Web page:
Ransomware attacks against an organization rely heavily on the scammer's ability to steal the credentials of those accounts. Because the attacks orchestrated require some degree of access to a computer, account, or network system, one of the best defense measures against ransomware is multi-factor authentication (MFA).
The Increasing Costs of Ransomware
While the cost of all cyber crime is scaling up, with estimated damages due to incidents sitting at around $6 trillion for 2021, one particular sub-group within the cyber crime industry has really taken a toll on organizations.
This sub-group is ransomware, which takes multiple tactics of a cyber attack like malware, extortion, and denial of access, and wraps it into one, cohesive strike against an organization causing detrimental harm.
The high level of sophistication of a ransomware attack is the reason that ransom totals are expected to hit $20 billion by the end of 2021.
What Does Ransomware Look Like
The way ransomware is deployed and how it functions can vary from attack to attack. The scammer may use cryptography or system access denial as a way to instigate financial extortion. There may also be multiple layers of ransom demands (double extortion) as a persuasion measure for the victim to pay.
Below are examples of the main types of ransomware in action:
A victim (typically a negligent employee) downloads the malware from a phishing email (or website) which causes the victim’s data and files to be encrypted.
There is a message that pops up that explains that only upon paying the cyber scammer, usually by crypto currency, can the victim receive the private decryption key to access their data again.
Like other viruses, this one can spread from the entry point computer to other devices and drives on the network and sometimes even within cloud drives, compromising the entire organization.
A victim (typically a negligent employee) submits their credentials in a phishing scam to the scammer.
The scammer, once the credentials are used to log into a system, disables all functions of the victim’s computer with the exception of a pop-up window showing the ransom demand.
Only upon paying the ransom will the scammer unlock the computer functions.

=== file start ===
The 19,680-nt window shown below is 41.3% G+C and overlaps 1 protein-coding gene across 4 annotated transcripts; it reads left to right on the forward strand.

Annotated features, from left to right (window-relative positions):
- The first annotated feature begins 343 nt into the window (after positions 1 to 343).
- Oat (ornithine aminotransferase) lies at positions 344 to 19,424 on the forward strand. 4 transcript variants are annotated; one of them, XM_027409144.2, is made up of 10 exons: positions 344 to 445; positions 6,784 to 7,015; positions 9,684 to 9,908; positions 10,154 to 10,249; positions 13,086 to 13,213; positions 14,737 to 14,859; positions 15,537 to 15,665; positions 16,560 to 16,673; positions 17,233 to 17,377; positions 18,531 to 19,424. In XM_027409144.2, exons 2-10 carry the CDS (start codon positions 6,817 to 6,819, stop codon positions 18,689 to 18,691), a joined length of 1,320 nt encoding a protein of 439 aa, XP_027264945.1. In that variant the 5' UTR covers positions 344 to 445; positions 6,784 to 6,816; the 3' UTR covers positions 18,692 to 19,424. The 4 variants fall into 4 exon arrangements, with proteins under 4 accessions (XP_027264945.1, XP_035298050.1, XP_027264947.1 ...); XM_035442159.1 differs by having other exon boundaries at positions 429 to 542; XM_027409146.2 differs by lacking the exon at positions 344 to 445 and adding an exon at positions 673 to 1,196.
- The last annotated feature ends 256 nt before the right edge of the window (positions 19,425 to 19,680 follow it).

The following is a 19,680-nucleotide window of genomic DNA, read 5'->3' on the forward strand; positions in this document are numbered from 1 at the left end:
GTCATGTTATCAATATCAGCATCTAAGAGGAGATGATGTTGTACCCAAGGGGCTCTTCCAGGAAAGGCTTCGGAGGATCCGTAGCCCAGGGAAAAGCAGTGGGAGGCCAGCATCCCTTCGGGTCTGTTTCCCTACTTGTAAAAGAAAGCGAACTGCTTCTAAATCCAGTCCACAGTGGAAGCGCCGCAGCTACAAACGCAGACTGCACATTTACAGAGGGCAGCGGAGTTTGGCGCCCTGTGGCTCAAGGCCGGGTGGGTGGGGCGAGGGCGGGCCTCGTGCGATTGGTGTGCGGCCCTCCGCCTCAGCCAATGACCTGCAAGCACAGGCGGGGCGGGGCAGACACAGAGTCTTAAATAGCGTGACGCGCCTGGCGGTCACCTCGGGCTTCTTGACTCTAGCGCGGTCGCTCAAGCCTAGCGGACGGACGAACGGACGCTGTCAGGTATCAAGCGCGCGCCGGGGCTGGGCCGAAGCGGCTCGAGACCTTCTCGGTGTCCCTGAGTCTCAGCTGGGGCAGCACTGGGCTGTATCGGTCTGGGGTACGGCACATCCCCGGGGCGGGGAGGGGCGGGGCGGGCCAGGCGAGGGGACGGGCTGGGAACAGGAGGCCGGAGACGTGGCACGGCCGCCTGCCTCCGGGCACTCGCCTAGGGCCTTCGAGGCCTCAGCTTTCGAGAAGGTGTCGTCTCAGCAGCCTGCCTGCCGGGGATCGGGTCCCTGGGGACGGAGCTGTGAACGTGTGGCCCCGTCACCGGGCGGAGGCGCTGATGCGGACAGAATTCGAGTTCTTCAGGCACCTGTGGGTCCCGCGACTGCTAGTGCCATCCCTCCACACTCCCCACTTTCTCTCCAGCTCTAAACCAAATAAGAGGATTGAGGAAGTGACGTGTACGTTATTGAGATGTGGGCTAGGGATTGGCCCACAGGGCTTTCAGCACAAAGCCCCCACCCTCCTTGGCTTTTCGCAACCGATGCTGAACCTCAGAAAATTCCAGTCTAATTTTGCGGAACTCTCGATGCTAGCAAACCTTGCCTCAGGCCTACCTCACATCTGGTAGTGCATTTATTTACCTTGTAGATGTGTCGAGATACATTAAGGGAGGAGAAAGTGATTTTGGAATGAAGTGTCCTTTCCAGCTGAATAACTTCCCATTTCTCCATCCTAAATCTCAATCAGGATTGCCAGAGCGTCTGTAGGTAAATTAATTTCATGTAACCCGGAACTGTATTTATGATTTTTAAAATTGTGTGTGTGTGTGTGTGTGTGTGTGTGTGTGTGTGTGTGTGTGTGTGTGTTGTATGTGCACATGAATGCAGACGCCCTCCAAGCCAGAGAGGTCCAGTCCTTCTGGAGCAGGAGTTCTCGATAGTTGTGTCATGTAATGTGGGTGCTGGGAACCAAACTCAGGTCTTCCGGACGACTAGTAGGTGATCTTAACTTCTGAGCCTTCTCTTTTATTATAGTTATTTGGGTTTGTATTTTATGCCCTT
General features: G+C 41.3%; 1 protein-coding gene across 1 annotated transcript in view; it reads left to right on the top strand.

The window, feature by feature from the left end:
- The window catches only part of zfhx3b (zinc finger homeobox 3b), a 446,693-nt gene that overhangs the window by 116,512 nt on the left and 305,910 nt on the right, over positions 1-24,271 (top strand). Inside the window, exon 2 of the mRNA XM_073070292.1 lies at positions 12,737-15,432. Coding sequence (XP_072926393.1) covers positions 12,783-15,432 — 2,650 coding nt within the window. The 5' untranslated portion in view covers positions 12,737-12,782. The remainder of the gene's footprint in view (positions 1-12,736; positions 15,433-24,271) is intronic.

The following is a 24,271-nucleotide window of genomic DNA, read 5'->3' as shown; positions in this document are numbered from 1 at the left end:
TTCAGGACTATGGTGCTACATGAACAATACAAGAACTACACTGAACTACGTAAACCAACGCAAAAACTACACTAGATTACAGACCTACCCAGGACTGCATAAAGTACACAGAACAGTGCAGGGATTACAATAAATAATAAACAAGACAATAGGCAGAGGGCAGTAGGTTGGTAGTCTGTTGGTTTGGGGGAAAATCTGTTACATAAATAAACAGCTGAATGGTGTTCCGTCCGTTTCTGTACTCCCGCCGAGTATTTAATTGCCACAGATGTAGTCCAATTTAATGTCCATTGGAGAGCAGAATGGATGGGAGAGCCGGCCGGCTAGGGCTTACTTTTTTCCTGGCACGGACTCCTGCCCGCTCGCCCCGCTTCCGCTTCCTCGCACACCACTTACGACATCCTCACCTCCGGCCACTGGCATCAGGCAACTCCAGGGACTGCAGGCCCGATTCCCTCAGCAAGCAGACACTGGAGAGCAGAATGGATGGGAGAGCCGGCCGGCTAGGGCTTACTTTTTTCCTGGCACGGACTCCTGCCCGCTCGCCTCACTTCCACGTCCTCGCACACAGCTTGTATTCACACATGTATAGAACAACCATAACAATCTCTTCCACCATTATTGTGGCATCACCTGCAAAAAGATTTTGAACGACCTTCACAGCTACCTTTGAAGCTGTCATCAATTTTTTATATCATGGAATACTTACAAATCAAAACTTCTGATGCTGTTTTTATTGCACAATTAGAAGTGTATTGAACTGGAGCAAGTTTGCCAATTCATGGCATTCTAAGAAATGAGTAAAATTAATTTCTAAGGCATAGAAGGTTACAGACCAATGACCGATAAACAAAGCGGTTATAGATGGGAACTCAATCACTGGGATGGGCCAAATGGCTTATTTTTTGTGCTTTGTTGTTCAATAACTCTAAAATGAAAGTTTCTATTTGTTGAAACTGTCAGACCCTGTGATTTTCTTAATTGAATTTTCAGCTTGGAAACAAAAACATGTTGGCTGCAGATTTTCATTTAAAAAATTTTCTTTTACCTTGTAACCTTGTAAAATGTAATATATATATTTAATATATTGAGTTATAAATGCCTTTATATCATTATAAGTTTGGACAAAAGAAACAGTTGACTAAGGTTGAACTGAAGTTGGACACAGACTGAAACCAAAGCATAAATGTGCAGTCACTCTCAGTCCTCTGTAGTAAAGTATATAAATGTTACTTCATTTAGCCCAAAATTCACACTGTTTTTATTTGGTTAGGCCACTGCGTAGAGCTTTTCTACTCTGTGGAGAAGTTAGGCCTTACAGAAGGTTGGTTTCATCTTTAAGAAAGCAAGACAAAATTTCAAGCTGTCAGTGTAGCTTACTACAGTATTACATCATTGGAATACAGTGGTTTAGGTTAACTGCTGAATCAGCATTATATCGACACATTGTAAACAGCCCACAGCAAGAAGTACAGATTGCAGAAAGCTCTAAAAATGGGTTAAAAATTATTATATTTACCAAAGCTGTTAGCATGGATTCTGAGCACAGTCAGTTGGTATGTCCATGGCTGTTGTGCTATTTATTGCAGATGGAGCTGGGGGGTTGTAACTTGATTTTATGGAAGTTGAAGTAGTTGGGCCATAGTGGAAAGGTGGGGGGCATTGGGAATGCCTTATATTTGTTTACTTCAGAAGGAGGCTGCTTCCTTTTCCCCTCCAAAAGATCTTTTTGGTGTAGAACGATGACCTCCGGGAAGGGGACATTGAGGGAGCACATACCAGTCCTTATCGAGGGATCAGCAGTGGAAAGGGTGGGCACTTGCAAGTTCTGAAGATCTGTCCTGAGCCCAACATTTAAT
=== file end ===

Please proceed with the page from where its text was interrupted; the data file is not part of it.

Double Extortion Ransomware:
An organization becomes victim to a crypto ransomware attack.
In addition to the encryption of the organization's data and files, the scammer makes a threat, using a time limit, that the data will be deleted, sold on the black market or fully publicized if payment is not completed by that countdown.
Much of the success of ransomware against an organization is contingent on the scammer's ability to acquire the credentials of accounts within that organization. This usually is done using social engineering methods such as credentials harvesting phishing scams.
Once acquired, they can attempt to deploy a locker ransomware attack on a device or try to impersonate trusting members of an organization to send downloadable malware to other employees for a crypto ransomware attack.
As the attacks orchestrated require access to a computer, account, or network system, multi-factor authentication (MFA) is one of the best ways to defend against ransomware.
Preventing Ransomware with MFA
Multi-Factor Authentication (MFA), by default, can decrease the risk of ransomware since it requires additional authentication, through another password, device or biometric indicator. This means that even if a scammer were to have the credentials to access a user account or network system, they would need that additional authenticator to gain access and begin the ransomware deployment process.
UserLock MFA Enforcement
UserLock can enforce MFA requirements on all Windows Active Directory (AD) user logins. Once enforced, users will be required to use one of the supported authenticator applications of UserLock or a programmable hardware token such as YubiKey and Token2.